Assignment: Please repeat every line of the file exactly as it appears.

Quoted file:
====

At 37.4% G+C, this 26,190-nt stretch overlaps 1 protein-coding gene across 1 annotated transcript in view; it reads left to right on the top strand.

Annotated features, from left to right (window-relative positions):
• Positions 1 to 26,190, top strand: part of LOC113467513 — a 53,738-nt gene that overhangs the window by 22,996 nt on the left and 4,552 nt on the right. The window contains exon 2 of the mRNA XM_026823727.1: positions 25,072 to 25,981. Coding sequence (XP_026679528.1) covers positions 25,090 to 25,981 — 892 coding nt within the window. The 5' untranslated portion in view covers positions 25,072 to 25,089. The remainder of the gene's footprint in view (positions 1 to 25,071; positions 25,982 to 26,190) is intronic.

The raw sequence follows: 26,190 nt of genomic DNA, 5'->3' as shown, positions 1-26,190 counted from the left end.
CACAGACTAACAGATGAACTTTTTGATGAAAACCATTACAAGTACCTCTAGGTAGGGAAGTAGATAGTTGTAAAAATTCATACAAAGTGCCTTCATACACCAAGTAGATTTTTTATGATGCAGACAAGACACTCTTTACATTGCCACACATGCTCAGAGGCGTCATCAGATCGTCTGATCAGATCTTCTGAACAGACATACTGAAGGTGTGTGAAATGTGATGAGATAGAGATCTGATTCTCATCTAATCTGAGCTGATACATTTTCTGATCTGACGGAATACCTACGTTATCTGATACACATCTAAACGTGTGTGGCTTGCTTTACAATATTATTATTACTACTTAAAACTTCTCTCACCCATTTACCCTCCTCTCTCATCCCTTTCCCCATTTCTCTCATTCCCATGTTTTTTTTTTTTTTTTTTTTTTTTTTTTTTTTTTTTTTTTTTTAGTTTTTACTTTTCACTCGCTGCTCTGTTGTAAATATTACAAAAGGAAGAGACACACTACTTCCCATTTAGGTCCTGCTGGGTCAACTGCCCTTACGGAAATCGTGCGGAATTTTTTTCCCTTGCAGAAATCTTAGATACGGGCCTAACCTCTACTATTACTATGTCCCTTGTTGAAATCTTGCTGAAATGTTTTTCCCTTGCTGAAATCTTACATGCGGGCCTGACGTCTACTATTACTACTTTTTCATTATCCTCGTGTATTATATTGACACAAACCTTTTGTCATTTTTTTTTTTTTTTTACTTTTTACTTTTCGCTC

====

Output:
At 37.4% G+C, this 26,190-nt stretch overlaps 1 protein-coding gene across 1 annotated transcript in view; it reads left to right on the top strand.

Annotated features, from left to right (window-relative positions):
• Positions 1 to 26,190, top strand: part of LOC113467513 — a 53,738-nt gene that overhangs the window by 22,996 nt on the left and 4,552 nt on the right. The window contains exon 2 of the mRNA XM_026823727.1: positions 25,072 to 25,981. Coding sequence (XP_026679528.1) covers positions 25,090 to 25,981 — 892 coding nt within the window. The 5' untranslated portion in view covers positions 25,072 to 25,089. The remainder of the gene's footprint in view (positions 1 to 25,071; positions 25,982 to 26,190) is intronic.

The raw sequence follows: 26,190 nt of genomic DNA, 5'->3' as shown, positions 1-26,190 counted from the left end.
CACAGACTAACAGATGAACTTTTTGATGAAAACCATTACAAGTACCTCTAGGTAGGGAAGTAGATAGTTGTAAAAATTCATACAAAGTGCCTTCATACACCAAGTAGATTTTTTATGATGCAGACAAGACACTCTTTACATTGCCACACATGCTCAGAGGCGTCATCAGATCGTCTGATCAGATCTTCTGAACAGACATACTGAAGGTGTGTGAAATGTGATGAGATAGAGATCTGATTCTCATCTAATCTGAGCTGATACATTTTCTGATCTGACGGAATACCTACGTTATCTGATACACATCTAAACGTGTGTGGCTTGCTTTACAATATTATTATTACTACTTAAAACTTCTCTCACCCATTTACCCTCCTCTCTCATCCCTTTCCCCATTTCTCTCATTCCCATGTTTTTTTTTTTTTTTTTTTTTTTTTTTTTTTTTTTTTTTTTTTAGTTTTTACTTTTCACTCGCTGCTCTGTTGTAAATATTACAAAAGGAAGAGACACACTACTTCCCATTTAGGTCCTGCTGGGTCAACTGCCCTTACGGAAATCGTGCGGAATTTTTTTCCCTTGCAGAAATCTTAGATACGGGCCTAACCTCTACTATTACTATGTCCCTTGTTGAAATCTTGCTGAAATGTTTTTCCCTTGCTGAAATCTTACATGCGGGCCTGACGTCTACTATTACTACTTTTTCATTATCCTCGTGTATTATATTGACACAAACCTTTTGTCATTTTTTTTTTTTTTTTACTTTTTACTTTTCGCTC